Regional imaging network succeeds through growth and collaboration

Mecklenburg Radiology Associates (MRA), is a key imaging services provider for Novant Health, a multi-state hospital system that primarily serves the mid-Atlantic region. Based in Charlotte, NC, MRA is a main provider of regional imaging services to healthcare consumers in the greater Charlotte region. Jay W. Patti, MD, radiologist and MRA’s chief radiology informatics officer since 2008, offers his perspective on forming a successful regional imaging strategy and servicing one of the largest hospital systems in the country. From growing and streamlining operations within the group to successfully collaborating with other radiology groups, MRA provides a great example of regional imaging best practices that can be shared across the industry.

Growing with your partners

Like MRA, which is the oldest radiology group in North Carolina, Novant Health Presbyterian Medical Center has a long history within the region. Over time, the facility underwent considerable expansion and growth, via mergers, acquisitions and new construction. Because MRA expanded with the growing hospital system, providing the desired subspecialty clinical and radiologic oversight, the relationship with the hospital system has strengthened continually. Novant Health was formed when Presbyterian Hospital based in Charlotte, NC, merged with a leading healthcare provider in Winston-Salem, and has continued to grow, now providing services in Virginia and Georgia.

Providing radiology services to meet the current and future needs of a hospital system such as Novant Health requires substantial strategic planning for necessary subspecialty coverage. Early on, radiology groups were challenged to provide subspecialty interpretations needed by large facilities due to the analog nature of film radiology. PACS created a means for groups to efficiently distribute studies for subspecialty interpretation and paved the way for MRA to assure that the appropriate subspecialist would interpret the examination best suited to their specific expertise.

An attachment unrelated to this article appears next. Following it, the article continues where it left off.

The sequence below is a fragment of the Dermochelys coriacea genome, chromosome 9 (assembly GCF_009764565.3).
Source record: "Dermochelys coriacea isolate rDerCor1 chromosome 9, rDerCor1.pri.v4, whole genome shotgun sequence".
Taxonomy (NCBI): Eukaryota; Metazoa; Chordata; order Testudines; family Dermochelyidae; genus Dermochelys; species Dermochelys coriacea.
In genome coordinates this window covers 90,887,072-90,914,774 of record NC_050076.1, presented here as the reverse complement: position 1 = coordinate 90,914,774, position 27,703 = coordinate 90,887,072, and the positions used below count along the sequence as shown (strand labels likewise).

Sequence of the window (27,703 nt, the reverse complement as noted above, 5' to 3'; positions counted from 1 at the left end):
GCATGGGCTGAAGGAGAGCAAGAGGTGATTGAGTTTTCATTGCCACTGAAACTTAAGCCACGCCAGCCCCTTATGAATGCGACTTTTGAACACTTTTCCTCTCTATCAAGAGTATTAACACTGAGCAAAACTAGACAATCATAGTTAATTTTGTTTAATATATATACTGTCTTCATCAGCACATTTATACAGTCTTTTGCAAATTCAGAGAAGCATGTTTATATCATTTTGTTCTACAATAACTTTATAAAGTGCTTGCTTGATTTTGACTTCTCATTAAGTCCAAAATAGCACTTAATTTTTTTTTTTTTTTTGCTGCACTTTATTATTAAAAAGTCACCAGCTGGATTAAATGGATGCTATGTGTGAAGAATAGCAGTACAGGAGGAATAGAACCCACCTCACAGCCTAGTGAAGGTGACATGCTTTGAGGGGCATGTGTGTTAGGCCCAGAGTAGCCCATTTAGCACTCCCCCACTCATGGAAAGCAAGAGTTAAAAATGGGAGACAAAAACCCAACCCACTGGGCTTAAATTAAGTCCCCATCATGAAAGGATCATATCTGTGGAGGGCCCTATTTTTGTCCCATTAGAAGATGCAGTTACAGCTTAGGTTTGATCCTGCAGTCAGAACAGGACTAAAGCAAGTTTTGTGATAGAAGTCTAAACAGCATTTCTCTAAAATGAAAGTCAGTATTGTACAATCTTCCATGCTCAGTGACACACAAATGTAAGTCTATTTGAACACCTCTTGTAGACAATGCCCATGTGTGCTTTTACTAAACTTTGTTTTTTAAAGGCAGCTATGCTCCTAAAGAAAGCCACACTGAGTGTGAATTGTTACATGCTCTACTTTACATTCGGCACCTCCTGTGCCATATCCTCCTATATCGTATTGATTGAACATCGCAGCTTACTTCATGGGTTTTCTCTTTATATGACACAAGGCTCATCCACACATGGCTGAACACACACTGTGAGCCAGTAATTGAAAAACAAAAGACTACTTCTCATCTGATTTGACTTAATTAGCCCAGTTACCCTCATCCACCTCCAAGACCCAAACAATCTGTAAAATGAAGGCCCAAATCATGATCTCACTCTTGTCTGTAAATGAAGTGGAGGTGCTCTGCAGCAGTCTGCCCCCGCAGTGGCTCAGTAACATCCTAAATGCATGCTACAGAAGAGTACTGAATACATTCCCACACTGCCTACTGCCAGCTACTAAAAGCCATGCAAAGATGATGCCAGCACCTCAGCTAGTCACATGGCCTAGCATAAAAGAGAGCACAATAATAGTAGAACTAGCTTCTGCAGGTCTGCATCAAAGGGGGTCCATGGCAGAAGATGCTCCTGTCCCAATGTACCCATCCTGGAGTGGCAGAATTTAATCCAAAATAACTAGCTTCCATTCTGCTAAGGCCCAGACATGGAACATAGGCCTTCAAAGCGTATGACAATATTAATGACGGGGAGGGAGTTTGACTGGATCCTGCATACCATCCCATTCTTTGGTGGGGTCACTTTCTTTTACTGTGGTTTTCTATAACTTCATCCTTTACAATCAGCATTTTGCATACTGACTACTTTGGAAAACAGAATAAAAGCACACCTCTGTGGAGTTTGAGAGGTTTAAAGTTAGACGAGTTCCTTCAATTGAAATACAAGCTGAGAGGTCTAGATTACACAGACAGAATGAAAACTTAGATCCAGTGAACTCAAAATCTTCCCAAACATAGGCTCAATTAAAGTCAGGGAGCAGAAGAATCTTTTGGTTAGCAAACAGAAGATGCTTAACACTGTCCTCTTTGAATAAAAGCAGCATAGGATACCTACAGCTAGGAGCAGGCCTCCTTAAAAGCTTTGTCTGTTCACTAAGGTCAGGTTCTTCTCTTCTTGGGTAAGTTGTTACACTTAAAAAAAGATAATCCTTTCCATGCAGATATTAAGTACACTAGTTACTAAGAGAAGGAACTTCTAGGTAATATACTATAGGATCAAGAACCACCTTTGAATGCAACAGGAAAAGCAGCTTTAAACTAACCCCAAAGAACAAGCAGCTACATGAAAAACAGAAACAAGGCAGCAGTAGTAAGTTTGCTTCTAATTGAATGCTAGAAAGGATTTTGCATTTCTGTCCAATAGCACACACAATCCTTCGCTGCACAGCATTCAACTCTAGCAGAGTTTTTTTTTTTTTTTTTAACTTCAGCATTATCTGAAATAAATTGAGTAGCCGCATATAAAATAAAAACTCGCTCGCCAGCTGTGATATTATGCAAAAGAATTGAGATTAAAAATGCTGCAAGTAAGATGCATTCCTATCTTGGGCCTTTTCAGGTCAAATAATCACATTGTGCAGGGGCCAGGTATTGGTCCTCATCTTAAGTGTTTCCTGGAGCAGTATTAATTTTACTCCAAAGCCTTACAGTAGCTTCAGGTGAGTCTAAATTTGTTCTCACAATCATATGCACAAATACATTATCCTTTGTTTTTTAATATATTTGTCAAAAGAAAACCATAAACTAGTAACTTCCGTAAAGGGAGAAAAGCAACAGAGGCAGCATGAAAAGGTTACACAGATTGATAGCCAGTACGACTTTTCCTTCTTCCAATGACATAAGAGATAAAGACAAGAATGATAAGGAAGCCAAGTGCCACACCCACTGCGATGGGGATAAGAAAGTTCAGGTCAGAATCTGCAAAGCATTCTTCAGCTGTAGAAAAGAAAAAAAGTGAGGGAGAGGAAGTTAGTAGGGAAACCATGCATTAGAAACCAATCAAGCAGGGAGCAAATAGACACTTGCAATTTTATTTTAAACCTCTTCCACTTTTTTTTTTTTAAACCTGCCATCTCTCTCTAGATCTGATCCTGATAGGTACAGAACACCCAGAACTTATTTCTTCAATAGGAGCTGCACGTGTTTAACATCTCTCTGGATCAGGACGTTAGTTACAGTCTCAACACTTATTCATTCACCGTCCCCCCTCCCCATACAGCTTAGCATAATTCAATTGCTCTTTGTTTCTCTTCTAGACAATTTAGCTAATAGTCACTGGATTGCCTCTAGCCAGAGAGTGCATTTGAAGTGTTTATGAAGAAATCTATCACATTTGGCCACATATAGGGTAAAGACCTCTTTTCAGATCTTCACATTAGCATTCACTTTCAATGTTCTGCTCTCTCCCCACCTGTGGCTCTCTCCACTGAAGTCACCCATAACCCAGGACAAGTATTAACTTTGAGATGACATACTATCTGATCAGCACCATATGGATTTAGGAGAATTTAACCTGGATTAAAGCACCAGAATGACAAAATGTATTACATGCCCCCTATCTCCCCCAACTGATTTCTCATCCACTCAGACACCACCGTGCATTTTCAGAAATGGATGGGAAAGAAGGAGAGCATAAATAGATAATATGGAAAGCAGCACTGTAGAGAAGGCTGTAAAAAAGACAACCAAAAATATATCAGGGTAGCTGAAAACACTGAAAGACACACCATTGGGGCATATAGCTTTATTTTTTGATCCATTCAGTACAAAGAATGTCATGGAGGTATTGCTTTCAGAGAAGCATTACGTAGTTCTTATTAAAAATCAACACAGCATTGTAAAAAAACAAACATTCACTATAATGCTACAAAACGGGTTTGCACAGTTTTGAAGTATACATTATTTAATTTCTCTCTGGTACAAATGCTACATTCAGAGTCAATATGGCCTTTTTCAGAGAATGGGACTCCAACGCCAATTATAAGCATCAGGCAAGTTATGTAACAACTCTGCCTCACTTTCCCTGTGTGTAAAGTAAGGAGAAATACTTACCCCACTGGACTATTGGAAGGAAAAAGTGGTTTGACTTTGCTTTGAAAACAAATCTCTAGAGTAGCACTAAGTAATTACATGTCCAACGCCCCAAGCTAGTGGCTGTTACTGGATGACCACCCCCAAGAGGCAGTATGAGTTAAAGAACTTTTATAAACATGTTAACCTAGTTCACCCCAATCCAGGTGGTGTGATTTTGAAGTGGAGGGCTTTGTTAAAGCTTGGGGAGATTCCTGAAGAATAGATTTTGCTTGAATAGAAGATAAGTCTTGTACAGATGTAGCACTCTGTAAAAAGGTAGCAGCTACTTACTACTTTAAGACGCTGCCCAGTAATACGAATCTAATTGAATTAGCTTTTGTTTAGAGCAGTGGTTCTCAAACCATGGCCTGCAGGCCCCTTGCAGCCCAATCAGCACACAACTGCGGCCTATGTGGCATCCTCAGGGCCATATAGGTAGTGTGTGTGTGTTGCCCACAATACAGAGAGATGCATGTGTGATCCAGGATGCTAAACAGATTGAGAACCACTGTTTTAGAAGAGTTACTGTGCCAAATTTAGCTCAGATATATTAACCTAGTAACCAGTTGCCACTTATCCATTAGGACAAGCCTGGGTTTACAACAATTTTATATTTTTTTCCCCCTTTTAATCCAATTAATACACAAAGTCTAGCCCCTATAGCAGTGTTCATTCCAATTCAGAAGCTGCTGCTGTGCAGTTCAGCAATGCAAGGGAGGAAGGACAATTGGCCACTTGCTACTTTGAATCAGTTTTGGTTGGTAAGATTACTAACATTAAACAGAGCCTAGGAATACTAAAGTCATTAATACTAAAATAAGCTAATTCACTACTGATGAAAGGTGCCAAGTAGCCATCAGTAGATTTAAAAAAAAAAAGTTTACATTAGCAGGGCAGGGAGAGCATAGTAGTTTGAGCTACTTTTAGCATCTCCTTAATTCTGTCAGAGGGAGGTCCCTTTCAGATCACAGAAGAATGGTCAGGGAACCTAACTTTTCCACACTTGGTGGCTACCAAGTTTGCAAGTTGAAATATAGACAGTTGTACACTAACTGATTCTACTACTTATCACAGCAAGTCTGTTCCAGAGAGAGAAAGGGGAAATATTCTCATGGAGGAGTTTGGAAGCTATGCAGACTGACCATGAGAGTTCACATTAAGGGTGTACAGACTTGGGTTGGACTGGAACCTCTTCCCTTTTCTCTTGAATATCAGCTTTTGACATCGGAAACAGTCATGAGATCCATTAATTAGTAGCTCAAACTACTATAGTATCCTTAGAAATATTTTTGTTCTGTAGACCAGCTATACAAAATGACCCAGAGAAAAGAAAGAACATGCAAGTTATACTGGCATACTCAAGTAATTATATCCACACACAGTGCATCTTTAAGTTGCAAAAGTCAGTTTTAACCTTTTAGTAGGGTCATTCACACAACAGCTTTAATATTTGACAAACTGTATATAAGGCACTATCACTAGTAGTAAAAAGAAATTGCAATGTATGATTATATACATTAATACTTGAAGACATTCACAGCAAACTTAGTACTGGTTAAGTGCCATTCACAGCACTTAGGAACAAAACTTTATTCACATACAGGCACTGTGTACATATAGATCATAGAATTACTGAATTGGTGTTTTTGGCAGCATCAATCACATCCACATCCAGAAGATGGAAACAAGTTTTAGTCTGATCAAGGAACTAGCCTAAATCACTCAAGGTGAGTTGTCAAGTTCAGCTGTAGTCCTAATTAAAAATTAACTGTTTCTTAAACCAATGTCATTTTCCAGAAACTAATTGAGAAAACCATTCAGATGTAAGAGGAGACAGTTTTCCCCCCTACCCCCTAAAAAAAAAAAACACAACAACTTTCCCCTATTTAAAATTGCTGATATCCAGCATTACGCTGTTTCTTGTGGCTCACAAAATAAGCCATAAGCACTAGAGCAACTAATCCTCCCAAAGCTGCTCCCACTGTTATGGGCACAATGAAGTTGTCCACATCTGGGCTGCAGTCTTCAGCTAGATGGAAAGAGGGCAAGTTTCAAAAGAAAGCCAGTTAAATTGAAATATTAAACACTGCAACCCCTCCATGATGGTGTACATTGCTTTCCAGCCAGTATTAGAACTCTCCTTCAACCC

“One of the first things a radiology group can do in a situation where its hospital system is experiencing that kind of growth is to fully understand the needs of that partner,” Patti explains. “Being able to strategically align your services to meet the needs of the hospital system is critically important. Proactive management in this situation also demonstrates additional value that your group brings to the hospital system.”

“Investing to meet the growing needs of our partner institutions is one of the reasons I was brought in to MRA in 2008—to help fulfill the growing demands for subspecialty musculoskeletal radiology interpretations,” Patti continues. “Having a PACS like McKesson Radiology that helps to deliver the appropriate study to the appropriate radiologist at the appropriate time, empowered us to grow with our growing partners.”

With operations in three states, Novant Health has relationships with other radiology groups, and MRA is working collaboratively with several of them to ensure that they collectively are meeting the needs of their partner. In doing so, MRA also has discovered, documented and implemented new strategies that will take those combined services to the next level.

“Again, a really important factor in servicing a large hospital system is to be proactive,” Patti says. “MRA is working with other radiology groups that service Novant Health because we know that, together, we can provide a seamless service in the region for Novant’s patients, and we can also streamline things such as workflows and reporting.”

Sharing with peers